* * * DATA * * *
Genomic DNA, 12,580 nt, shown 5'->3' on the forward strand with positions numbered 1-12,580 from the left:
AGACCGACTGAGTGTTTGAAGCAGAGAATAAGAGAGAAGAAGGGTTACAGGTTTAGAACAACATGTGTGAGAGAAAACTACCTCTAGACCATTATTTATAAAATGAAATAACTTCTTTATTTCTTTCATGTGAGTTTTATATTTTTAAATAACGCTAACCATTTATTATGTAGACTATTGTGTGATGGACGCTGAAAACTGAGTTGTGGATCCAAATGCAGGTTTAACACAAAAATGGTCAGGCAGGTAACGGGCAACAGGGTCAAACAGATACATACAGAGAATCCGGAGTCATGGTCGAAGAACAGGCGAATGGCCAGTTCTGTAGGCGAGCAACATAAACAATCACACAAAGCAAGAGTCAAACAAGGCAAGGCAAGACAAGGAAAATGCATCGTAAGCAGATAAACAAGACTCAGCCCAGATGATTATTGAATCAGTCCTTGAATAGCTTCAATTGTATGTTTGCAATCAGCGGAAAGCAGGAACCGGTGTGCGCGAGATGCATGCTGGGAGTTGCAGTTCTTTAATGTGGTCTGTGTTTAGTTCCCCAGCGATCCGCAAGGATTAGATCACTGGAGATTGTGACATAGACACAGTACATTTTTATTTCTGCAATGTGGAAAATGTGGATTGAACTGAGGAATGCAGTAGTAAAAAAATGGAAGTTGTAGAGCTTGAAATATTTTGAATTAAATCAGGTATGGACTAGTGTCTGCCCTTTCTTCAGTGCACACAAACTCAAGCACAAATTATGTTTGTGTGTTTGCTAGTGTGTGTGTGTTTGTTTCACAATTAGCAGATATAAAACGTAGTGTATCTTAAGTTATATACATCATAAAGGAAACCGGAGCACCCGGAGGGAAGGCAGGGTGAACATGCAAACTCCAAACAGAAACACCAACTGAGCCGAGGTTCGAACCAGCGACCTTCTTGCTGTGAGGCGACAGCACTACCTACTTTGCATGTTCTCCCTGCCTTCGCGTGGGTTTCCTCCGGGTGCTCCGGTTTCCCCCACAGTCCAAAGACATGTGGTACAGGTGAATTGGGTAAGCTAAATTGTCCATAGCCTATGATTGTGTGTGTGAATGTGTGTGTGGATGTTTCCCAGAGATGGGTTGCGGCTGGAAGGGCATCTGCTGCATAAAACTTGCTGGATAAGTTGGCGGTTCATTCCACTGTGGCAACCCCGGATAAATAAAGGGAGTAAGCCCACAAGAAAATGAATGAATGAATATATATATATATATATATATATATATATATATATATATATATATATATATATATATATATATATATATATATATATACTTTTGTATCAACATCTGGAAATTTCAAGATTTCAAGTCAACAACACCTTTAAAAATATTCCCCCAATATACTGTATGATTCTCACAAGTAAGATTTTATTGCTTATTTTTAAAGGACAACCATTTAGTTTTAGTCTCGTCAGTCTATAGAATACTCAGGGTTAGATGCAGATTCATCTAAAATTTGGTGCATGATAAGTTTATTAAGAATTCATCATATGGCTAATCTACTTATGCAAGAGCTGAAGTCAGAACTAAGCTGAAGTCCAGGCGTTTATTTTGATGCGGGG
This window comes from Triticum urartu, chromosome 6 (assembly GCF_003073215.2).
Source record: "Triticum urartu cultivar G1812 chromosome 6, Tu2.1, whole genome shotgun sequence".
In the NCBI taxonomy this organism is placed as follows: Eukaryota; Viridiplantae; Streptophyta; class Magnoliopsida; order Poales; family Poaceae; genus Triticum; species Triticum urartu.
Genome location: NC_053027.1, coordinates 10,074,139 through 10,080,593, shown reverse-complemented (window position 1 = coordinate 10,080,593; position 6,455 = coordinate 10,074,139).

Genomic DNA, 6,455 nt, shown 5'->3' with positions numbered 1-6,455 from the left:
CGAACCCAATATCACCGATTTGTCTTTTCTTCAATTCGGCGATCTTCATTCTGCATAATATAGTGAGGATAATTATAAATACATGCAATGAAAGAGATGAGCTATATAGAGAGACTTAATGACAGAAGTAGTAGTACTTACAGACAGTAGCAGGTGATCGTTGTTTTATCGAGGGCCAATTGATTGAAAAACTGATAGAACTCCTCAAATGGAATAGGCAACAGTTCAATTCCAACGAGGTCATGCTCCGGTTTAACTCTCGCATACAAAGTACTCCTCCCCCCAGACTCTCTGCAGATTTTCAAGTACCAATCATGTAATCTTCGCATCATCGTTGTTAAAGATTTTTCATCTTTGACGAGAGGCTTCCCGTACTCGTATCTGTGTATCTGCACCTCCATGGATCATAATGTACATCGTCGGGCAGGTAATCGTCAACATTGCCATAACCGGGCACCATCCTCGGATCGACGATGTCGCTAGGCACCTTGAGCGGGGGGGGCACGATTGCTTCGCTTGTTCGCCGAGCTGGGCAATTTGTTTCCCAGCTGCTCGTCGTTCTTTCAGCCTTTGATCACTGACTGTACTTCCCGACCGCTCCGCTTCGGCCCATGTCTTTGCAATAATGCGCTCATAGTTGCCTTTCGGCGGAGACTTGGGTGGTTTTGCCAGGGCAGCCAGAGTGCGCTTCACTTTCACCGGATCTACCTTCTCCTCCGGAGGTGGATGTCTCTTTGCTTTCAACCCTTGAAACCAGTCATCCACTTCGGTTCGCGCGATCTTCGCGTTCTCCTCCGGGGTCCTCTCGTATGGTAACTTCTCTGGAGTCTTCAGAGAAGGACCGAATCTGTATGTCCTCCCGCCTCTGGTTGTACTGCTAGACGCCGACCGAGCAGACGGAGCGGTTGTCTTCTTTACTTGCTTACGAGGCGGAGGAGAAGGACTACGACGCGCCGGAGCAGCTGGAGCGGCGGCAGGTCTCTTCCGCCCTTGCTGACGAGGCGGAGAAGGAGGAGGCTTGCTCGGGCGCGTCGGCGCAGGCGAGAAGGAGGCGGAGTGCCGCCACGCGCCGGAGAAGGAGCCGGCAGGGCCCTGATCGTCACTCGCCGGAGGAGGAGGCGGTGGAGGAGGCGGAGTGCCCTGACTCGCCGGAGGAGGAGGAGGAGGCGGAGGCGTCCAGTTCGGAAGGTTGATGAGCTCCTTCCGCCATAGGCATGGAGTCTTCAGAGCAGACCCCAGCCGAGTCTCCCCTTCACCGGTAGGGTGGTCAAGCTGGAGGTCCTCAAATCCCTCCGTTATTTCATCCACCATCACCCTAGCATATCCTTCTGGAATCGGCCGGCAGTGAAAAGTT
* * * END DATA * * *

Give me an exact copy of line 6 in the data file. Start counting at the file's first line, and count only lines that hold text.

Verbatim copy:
Genome location: NC_053027.1, coordinates 10,074,139 through 10,080,593, shown reverse-complemented (window position 1 = coordinate 10,080,593; position 6,455 = coordinate 10,074,139).